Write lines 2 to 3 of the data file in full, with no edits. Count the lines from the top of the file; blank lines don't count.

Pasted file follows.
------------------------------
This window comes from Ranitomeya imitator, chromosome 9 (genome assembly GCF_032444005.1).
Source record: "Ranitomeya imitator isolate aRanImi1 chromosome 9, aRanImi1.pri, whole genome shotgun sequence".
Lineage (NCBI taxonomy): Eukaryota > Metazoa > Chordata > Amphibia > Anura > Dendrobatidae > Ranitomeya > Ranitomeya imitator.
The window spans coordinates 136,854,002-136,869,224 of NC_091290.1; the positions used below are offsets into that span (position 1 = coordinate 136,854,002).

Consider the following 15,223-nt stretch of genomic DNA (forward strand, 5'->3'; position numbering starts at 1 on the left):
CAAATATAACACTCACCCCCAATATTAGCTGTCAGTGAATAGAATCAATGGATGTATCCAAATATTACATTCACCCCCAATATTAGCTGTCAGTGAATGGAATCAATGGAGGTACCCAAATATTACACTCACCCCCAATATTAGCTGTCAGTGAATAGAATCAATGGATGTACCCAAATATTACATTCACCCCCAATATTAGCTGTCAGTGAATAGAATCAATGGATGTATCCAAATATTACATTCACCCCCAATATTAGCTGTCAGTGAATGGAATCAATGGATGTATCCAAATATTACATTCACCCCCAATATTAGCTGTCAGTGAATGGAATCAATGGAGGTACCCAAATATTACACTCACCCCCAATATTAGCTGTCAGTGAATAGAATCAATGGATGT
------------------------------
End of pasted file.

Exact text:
Source record: "Ranitomeya imitator isolate aRanImi1 chromosome 9, aRanImi1.pri, whole genome shotgun sequence".
Lineage (NCBI taxonomy): Eukaryota > Metazoa > Chordata > Amphibia > Anura > Dendrobatidae > Ranitomeya > Ranitomeya imitator.